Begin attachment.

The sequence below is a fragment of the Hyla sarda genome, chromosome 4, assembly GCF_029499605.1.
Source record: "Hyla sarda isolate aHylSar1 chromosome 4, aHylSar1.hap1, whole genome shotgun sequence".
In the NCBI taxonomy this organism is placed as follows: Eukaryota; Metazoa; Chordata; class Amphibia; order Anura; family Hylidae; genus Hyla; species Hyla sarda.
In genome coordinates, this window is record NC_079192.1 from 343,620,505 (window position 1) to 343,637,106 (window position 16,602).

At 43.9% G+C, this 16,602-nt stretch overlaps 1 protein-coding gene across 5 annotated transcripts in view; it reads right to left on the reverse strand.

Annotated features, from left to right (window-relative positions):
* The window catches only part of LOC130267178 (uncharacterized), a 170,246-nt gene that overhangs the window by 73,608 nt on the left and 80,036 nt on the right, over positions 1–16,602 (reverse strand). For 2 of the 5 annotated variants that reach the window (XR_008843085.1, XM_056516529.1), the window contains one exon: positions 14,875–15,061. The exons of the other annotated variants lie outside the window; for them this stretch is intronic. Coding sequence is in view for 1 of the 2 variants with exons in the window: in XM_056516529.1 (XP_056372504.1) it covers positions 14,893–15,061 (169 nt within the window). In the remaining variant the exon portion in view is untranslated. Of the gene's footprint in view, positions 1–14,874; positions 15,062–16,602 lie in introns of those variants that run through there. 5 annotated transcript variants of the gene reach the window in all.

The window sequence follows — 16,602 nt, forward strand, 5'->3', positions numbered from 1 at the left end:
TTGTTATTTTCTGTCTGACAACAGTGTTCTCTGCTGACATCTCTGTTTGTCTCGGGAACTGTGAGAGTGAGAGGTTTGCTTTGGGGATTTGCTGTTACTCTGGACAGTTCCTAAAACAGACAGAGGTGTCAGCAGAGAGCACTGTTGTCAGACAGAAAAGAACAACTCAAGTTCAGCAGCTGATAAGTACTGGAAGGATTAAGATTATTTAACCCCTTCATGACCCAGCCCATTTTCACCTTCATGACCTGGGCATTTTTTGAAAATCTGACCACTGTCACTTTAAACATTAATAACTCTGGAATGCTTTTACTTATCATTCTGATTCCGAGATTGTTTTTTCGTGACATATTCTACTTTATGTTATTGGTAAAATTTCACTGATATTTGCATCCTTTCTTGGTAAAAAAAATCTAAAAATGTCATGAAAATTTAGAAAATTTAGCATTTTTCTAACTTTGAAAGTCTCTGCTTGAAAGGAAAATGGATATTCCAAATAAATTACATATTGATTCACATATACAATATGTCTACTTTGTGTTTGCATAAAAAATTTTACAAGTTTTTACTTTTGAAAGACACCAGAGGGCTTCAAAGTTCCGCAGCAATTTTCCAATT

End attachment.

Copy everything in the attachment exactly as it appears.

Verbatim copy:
The sequence below is a fragment of the Hyla sarda genome, chromosome 4, assembly GCF_029499605.1.
Source record: "Hyla sarda isolate aHylSar1 chromosome 4, aHylSar1.hap1, whole genome shotgun sequence".
In the NCBI taxonomy this organism is placed as follows: Eukaryota; Metazoa; Chordata; class Amphibia; order Anura; family Hylidae; genus Hyla; species Hyla sarda.
In genome coordinates, this window is record NC_079192.1 from 343,620,505 (window position 1) to 343,637,106 (window position 16,602).

At 43.9% G+C, this 16,602-nt stretch overlaps 1 protein-coding gene across 5 annotated transcripts in view; it reads right to left on the reverse strand.

Annotated features, from left to right (window-relative positions):
* The window catches only part of LOC130267178 (uncharacterized), a 170,246-nt gene that overhangs the window by 73,608 nt on the left and 80,036 nt on the right, over positions 1–16,602 (reverse strand). For 2 of the 5 annotated variants that reach the window (XR_008843085.1, XM_056516529.1), the window contains one exon: positions 14,875–15,061. The exons of the other annotated variants lie outside the window; for them this stretch is intronic. Coding sequence is in view for 1 of the 2 variants with exons in the window: in XM_056516529.1 (XP_056372504.1) it covers positions 14,893–15,061 (169 nt within the window). In the remaining variant the exon portion in view is untranslated. Of the gene's footprint in view, positions 1–14,874; positions 15,062–16,602 lie in introns of those variants that run through there. 5 annotated transcript variants of the gene reach the window in all.

The window sequence follows — 16,602 nt, forward strand, 5'->3', positions numbered from 1 at the left end:
TTGTTATTTTCTGTCTGACAACAGTGTTCTCTGCTGACATCTCTGTTTGTCTCGGGAACTGTGAGAGTGAGAGGTTTGCTTTGGGGATTTGCTGTTACTCTGGACAGTTCCTAAAACAGACAGAGGTGTCAGCAGAGAGCACTGTTGTCAGACAGAAAAGAACAACTCAAGTTCAGCAGCTGATAAGTACTGGAAGGATTAAGATTATTTAACCCCTTCATGACCCAGCCCATTTTCACCTTCATGACCTGGGCATTTTTTGAAAATCTGACCACTGTCACTTTAAACATTAATAACTCTGGAATGCTTTTACTTATCATTCTGATTCCGAGATTGTTTTTTCGTGACATATTCTACTTTATGTTATTGGTAAAATTTCACTGATATTTGCATCCTTTCTTGGTAAAAAAAATCTAAAAATGTCATGAAAATTTAGAAAATTTAGCATTTTTCTAACTTTGAAAGTCTCTGCTTGAAAGGAAAATGGATATTCCAAATAAATTACATATTGATTCACATATACAATATGTCTACTTTGTGTTTGCATAAAAAATTTTACAAGTTTTTACTTTTGAAAGACACCAGAGGGCTTCAAAGTTCCGCAGCAATTTTCCAATT